Editorial: Antiquities Act a political weapon that must be reined in

(Carl Sampson, Capital Press) — A young, liberal president seizes on the federal Antiquities Act as a means of impressing his supporters in the environmental camp. Before he is done, an all-out war has erupted over how millions of federally owned acres will be managed.

That was 30 years ago and Jimmy Carter, the newly elected president, set his sights on Alaska -- and the 222 million acres there owned by the federal government -- as a way to make a name for himself within the environmental community.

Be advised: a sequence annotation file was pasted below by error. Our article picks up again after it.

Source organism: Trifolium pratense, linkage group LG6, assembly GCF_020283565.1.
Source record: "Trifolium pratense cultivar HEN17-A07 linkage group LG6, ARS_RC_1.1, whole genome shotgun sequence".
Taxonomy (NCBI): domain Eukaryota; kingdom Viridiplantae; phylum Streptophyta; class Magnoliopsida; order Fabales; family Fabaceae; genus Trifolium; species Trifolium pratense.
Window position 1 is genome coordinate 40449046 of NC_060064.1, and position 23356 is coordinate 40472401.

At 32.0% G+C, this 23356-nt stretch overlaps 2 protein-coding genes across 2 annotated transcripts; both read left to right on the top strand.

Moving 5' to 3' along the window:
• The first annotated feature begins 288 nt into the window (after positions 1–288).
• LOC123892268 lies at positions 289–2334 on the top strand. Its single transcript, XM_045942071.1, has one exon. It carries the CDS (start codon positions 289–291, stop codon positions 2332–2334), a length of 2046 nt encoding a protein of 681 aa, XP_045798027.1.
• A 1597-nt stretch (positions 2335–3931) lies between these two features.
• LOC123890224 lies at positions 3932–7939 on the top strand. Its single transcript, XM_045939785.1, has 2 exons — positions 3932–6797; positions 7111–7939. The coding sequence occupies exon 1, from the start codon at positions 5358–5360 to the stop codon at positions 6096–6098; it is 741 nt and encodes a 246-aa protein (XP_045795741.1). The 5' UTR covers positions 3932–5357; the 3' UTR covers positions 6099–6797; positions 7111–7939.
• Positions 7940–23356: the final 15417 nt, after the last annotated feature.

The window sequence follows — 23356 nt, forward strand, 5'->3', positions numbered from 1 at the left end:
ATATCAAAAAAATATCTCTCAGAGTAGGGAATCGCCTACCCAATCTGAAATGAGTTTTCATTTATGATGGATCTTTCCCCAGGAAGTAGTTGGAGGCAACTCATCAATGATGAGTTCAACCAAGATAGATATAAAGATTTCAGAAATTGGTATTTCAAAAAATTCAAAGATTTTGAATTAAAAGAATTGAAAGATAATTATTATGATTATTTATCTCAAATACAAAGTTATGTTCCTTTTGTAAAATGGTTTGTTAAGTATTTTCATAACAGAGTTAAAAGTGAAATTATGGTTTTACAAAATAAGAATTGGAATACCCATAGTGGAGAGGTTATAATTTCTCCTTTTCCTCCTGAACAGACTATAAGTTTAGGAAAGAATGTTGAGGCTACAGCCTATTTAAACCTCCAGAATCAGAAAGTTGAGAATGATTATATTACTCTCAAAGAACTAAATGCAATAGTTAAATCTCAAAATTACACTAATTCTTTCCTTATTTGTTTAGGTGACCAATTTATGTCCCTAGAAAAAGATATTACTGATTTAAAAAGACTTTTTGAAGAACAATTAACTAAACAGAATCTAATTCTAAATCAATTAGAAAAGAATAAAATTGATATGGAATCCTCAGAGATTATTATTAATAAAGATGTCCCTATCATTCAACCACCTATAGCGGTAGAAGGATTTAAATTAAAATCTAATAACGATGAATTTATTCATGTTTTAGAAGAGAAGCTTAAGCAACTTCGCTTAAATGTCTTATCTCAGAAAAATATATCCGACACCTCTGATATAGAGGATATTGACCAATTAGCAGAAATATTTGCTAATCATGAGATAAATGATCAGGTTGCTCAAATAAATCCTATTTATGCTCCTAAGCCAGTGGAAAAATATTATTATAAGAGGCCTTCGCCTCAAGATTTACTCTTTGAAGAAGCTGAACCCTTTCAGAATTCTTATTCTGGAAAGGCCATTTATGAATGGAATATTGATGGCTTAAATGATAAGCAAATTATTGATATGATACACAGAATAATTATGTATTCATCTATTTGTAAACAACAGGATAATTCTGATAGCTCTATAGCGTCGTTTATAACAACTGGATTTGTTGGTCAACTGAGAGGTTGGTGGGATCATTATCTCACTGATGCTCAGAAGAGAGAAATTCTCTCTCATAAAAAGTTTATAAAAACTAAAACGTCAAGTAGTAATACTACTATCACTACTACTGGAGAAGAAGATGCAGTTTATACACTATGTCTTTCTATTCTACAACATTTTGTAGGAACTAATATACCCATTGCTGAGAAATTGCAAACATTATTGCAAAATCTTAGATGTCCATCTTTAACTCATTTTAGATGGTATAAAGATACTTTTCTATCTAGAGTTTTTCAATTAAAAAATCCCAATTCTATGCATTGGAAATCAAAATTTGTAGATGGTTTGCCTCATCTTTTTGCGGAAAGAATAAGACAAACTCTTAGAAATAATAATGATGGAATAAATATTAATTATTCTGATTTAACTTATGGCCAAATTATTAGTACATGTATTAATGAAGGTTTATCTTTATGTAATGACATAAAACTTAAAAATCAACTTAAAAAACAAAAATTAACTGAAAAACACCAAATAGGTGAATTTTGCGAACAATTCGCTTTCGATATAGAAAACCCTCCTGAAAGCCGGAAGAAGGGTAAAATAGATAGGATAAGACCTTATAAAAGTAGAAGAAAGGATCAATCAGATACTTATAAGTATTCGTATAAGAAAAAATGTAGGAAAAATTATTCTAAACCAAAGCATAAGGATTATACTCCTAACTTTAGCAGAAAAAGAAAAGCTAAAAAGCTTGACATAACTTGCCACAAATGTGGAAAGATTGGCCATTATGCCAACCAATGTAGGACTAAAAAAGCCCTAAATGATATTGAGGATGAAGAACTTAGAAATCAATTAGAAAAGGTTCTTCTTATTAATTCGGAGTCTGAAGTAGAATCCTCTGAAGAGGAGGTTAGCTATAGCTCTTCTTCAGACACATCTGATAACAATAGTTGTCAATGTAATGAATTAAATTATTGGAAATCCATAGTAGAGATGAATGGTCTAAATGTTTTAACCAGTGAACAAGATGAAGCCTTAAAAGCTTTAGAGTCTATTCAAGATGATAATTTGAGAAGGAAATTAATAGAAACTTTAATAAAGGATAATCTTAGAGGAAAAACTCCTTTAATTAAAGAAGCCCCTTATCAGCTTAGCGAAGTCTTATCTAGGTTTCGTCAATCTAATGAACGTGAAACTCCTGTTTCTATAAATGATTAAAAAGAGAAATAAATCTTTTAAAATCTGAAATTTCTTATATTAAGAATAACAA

His weapon of choice was the Antiquities Act, which allows the president to designate national monuments for protection. These monuments are managed by the National Park Service and restrict most uses.

By invoking the Antiquities Act, Carter figured he could make an end-run around Congress if it didn't go along with his plan to lock up 56 million acres of Alaska national monuments. That's on top of the tens of millions of acres already designated national parks, monuments, preserves and refuges in the state.

Congress became so upset with Carter's plan that it slapped a 5,000-acre limit on how much land he could include in a national monument in Alaska. Congress also pulled hard on the federal purse strings, meaning managers could do little or nothing on any new parkland in Alaska.

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